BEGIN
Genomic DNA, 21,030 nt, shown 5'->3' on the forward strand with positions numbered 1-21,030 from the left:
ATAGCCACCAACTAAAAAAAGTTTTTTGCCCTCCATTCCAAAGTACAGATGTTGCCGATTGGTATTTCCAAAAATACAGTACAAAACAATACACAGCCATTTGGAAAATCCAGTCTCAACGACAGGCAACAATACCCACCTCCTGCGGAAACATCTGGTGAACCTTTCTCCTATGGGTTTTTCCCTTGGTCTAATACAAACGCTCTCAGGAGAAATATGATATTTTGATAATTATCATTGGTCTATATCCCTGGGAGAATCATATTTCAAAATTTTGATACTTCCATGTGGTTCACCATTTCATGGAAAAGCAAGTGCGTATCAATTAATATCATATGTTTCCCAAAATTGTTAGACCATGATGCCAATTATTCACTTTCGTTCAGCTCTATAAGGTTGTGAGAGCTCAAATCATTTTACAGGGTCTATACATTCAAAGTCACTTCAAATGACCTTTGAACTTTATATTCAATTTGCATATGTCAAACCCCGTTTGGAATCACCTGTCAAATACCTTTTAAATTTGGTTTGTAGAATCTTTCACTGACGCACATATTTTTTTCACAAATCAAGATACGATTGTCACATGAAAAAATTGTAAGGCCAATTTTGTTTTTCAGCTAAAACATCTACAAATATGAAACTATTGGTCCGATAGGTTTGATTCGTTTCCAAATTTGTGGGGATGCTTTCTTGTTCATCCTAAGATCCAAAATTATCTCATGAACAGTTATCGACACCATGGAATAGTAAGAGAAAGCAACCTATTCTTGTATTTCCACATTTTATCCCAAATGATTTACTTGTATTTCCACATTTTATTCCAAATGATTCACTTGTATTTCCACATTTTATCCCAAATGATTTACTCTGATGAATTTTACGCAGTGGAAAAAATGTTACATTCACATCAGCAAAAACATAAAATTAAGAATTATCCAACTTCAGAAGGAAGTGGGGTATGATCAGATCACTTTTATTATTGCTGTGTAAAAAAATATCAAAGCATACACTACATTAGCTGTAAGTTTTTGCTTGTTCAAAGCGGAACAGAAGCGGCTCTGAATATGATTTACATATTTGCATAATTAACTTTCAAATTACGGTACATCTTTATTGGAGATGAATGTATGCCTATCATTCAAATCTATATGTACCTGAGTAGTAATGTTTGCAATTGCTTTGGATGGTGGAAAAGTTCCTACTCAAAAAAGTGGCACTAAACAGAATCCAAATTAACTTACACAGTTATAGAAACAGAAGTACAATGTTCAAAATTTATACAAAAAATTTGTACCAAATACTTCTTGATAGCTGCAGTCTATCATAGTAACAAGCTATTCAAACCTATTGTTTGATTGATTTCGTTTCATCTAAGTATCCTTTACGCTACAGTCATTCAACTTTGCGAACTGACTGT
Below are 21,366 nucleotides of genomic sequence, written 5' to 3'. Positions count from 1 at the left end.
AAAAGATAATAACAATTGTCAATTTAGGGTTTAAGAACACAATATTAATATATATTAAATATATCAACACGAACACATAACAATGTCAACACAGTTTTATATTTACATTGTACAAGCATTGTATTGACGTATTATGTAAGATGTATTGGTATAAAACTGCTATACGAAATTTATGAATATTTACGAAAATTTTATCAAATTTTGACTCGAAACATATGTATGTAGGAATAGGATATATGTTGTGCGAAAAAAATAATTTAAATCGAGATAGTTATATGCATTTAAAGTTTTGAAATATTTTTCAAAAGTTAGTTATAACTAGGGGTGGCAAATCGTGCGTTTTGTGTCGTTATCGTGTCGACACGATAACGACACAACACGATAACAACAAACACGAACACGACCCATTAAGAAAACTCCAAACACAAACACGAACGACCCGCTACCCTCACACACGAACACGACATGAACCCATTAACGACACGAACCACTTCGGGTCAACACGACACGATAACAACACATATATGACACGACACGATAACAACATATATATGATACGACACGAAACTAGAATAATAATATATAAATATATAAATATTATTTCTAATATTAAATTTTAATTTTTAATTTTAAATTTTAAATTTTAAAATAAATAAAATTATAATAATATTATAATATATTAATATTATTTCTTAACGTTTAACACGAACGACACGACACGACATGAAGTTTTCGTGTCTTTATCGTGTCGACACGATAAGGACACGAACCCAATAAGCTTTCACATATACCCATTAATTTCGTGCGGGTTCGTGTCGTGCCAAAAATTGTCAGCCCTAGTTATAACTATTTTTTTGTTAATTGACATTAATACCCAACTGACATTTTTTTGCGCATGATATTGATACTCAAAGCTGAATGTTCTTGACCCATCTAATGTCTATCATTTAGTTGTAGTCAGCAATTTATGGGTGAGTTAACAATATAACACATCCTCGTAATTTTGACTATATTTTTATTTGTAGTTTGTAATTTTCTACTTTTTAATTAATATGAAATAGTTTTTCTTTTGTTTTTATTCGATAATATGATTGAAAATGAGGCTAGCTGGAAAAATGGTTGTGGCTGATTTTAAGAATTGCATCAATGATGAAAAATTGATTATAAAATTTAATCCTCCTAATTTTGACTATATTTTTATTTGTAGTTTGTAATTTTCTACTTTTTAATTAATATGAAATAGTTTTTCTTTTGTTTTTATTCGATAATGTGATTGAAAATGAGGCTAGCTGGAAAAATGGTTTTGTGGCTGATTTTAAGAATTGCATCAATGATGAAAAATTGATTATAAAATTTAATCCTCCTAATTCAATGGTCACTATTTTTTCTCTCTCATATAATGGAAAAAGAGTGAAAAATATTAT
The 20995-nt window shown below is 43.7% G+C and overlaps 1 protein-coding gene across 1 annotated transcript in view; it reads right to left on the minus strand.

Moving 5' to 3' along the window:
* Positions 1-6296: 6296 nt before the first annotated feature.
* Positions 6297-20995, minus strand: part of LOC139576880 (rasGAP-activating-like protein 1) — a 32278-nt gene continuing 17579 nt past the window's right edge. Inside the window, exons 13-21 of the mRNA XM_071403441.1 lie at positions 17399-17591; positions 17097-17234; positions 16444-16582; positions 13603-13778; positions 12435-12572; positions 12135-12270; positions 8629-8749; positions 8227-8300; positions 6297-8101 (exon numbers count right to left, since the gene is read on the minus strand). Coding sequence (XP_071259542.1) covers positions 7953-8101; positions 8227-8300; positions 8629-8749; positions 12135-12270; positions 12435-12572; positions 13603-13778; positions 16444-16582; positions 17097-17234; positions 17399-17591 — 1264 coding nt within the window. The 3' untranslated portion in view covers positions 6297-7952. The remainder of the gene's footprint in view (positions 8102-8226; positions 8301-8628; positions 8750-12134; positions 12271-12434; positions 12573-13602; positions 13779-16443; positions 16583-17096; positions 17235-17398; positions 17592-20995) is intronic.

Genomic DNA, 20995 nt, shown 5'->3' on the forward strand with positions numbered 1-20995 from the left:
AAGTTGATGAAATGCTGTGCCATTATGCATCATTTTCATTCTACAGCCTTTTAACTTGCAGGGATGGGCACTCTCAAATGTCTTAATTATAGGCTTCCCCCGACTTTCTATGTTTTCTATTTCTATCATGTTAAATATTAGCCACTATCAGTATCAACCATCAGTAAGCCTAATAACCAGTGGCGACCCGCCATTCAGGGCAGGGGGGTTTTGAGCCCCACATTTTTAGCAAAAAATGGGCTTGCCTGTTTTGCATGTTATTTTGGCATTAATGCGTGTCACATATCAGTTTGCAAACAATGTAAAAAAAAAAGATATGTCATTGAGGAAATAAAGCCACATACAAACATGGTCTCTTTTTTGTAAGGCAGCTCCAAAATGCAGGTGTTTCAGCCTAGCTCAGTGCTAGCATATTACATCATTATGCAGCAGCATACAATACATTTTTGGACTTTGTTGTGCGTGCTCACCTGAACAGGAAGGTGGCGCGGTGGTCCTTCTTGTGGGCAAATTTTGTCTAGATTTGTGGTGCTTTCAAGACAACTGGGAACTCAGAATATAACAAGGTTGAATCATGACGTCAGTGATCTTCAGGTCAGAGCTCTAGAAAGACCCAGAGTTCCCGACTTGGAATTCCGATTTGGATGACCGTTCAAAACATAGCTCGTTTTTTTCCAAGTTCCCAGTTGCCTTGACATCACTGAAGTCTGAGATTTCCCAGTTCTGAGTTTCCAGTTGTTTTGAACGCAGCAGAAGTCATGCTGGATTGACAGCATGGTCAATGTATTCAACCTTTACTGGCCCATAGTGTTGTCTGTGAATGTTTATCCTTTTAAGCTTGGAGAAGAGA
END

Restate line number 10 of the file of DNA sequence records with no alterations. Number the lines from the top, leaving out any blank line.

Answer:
AAGTTGATGAAATGCTGTGCCATTATGCATCATTTTCATTCTACAGCCTTTTAACTTGCAGGGATGGGCACTCTCAAATGTCTTAATTATAGGCTTCCCCCGACTTTCTATGTTTTCTATTTCTATCATGTTAAATATTAGCCACTATCAGTATCAACCATCAGTAAGCCTAATAACCAGTGGCGACCCGCCATTCAGGGCAGGGGGGTTTTGAGCCCCACATTTTTAGCAAAAAATGGGCTTGCCTGTTTTGCATGTTATTTTGGCATTAATGCGTGTCACATATCAGTTTGCAAACAATGTAAAAAAAAAAGATATGTCATTGAGGAAATAAAGCCACATACAAACATGGTCTCTTTTTTGTAAGGCAGCTCCAAAATGCAGGTGTTTCAGCCTAGCTCAGTGCTAGCATATTACATCATTATGCAGCAGCATACAATACATTTTTGGACTTTGTTGTGCGTGCTCACCTGAACAGGAAGGTGGCGCGGTGGTCCTTCTTGTGGGCAAATTTTGTCTAGATTTGTGGTGCTTTCAAGACAACTGGGAACTCAGAATATAACAAGGTTGAATCATGACGTCAGTGATCTTCAGGTCAGAGCTCTAGAAAGACCCAGAGTTCCCGACTTGGAATTCCGATTTGGATGACCGTTCAAAACATAGCTCGTTTTTTTCCAAGTTCCCAGTTGCCTTGACATCACTGAAGTCTGAGATTTCCCAGTTCTGAGTTTCCAGTTGTTTTGAACGCAGCAGAAGTCATGCTGGATTGACAGCATGGTCAATGTATTCAACCTTTACTGGCCCATAGTGTTGTCTGTGAATGTTTATCCTTTTAAGCTTGGAGAAGAGA